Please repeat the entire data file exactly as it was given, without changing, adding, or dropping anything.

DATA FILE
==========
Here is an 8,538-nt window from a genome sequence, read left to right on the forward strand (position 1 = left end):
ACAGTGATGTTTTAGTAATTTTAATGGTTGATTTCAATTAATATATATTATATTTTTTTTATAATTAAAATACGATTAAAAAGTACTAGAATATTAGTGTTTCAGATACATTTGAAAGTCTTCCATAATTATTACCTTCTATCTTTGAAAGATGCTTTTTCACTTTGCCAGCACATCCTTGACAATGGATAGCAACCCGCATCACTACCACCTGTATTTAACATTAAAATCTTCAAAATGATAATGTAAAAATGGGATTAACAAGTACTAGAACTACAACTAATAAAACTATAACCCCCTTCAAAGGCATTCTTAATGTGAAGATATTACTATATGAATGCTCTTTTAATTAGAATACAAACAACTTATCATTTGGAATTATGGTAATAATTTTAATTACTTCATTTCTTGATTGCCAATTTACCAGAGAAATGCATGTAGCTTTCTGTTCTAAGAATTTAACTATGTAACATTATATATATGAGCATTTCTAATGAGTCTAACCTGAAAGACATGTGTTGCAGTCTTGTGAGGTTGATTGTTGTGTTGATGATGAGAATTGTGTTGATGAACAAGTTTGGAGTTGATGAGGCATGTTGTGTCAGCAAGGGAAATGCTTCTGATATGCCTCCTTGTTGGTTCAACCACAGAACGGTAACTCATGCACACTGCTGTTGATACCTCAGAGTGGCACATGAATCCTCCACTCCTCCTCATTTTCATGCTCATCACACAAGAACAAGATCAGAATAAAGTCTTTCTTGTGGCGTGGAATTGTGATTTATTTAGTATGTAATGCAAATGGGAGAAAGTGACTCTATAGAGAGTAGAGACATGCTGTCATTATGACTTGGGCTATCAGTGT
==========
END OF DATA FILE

Here is an 8,538-nt window from a genome sequence, read left to right on the forward strand (position 1 = left end):
ACAGTGATGTTTTAGTAATTTTAATGGTTGATTTCAATTAATATATATTATATTTTTTTTATAATTAAAATACGATTAAAAAGTACTAGAATATTAGTGTTTCAGATACATTTGAAAGTCTTCCATAATTATTACCTTCTATCTTTGAAAGATGCTTTTTCACTTTGCCAGCACATCCTTGACAATGGATAGCAACCCGCATCACTACCACCTGTATTTAACATTAAAATCTTCAAAATGATAATGTAAAAATGGGATTAACAAGTACTAGAACTACAACTAATAAAACTATAACCCCCTTCAAAGGCATTCTTAATGTGAAGATATTACTATATGAATGCTCTTTTAATTAGAATACAAACAACTTATCATTTGGAATTATGGTAATAATTTTAATTACTTCATTTCTTGATTGCCAATTTACCAGAGAAATGCATGTAGCTTTCTGTTCTAAGAATTTAACTATGTAACATTATATATATGAGCATTTCTAATGAGTCTAACCTGAAAGACATGTGTTGCAGTCTTGTGAGGTTGATTGTTGTGTTGATGATGAGAATTGTGTTGATGAACAAGTTTGGAGTTGATGAGGCATGTTGTGTCAGCAAGGGAAATGCTTCTGATATGCCTCCTTGTTGGTTCAACCACAGAACGGTAACTCATGCACACTGCTGTTGATACCTCAGAGTGGCACATGAATCCTCCACTCCTCCTCATTTTCATGCTCATCACACAAGAACAAGATCAGAATAAAGTCTTTCTTGTGGCGTGGAATTGTGATTTATTTAGTATGTAATGCAAATGGGAGAAAGTGACTCTATAGAGAGTAGAGACATGCTGTCATTATGACTTGGGCTATCAGTGT